If you’re an outdoor enthusiast living in Boston, count yourself lucky! Even without a car, adventure is never far away thanks to the Massachusetts Bay Transit Authority (MBTA), a mass transit system that spans the entire Greater Boston area and beyond. We’ve compiled a list of six of our favorite Boston-area outdoor spaces accessible by public transportation. Whether you’re craving a beach day, looking for a spot to hit the trail, or even want to do some paddling, there are plenty of options available. All you need to do is grab your gear and hop on an MBTA bus, train, or ferry.
Arnold Arboretum | Boston, Mass.
Just a short walk from the Forest Hills Station at the southern terminus of the MBTA Orange Line, the Arnold Arboretum of Harvard University is home to one of the most remarkable botanical collections in the world. You’ll find 2,077 different species of plants and several miles of trails for walking, running, or cycling threaded through the 281-acre preserve. It may seem small, but it’s easy to lose an entire day taking in the remarkable biodiversity.
The arboretum is especially marvelous in spring and summer when you’ll find trees and bushes flowering in just about every color imaginable. Also, don’t forget to keep an eye out for wildlife! 188 bird species have been recorded there, and you’ll also find snakes, turtles, and frogs.
Boston Harbor Islands | Boston
Just offshore from Boston’s downtown, you’ll find the Boston Harbor Islands National and State Park. It’s comprised of 34 islands, and you can reach eight of them using the Boston Public Ferry Service at Long Wharf near the MBTA Blue Line’s Aquarium Station. Head out to the islands to hike, bird-watch, check out the tide pools, or just spend a day at the beach. There are even seasonal camp sites on four of the islands: Bumpkin, Grape, Lovells, and Peddocks.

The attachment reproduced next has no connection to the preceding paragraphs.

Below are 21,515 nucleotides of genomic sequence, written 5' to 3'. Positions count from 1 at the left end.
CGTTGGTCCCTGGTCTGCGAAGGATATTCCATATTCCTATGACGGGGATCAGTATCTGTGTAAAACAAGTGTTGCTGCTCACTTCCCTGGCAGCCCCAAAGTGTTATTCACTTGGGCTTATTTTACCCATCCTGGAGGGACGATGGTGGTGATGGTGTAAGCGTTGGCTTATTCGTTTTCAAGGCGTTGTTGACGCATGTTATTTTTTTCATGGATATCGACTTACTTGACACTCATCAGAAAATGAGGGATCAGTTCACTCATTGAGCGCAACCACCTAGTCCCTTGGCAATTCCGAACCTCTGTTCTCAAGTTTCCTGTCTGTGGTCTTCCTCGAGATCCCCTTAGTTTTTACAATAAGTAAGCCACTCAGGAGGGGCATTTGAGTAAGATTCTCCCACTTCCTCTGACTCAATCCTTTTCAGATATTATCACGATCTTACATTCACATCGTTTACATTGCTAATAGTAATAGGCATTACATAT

Spectacle Island is one of the most visited in the park. Take a walk up 157-foot North Drumlin Hill for a spectacular view of the city and harbor. There’s also a visitor center and café. The other islands are equally scenic, and host a diverse range of wildlife, military forts, and other historic sites.
Middlesex Fells Reservation | Winchester, Medford, and Melrose, Mass.
The Middlesex Fells Reservation, or “the Fells,” spans the towns of Winchester, Medford, and Melrose just north of Boston and has one of the best systems of hiking trails in the metro area. Interstate 93 bisects the the Fells into an east and west side. To get to the west side take the MBTA Orange Line to Wellington Station and #100 bus to Fellsway W @ Ridgeway Rd. The Bellevue Pond entrance is a short walk up South Border Rd. To access the east side, take the Orange Line to Oak Grove Station. The Gate 58 entrance is just a 10- to 15-minute walk from there.
This 2,575-acre reservation has 100 miles of trails for hikers and trail runners of all skill levels, mountain bikers, and even horseback riders. Just make sure you have a map! There are dozens of intersections and spur trails so it can be easy to get a bit turned around. However, you can use the crisscrossing trails to your advantage by building your own loop hike to catch some of the reservation’s highlights.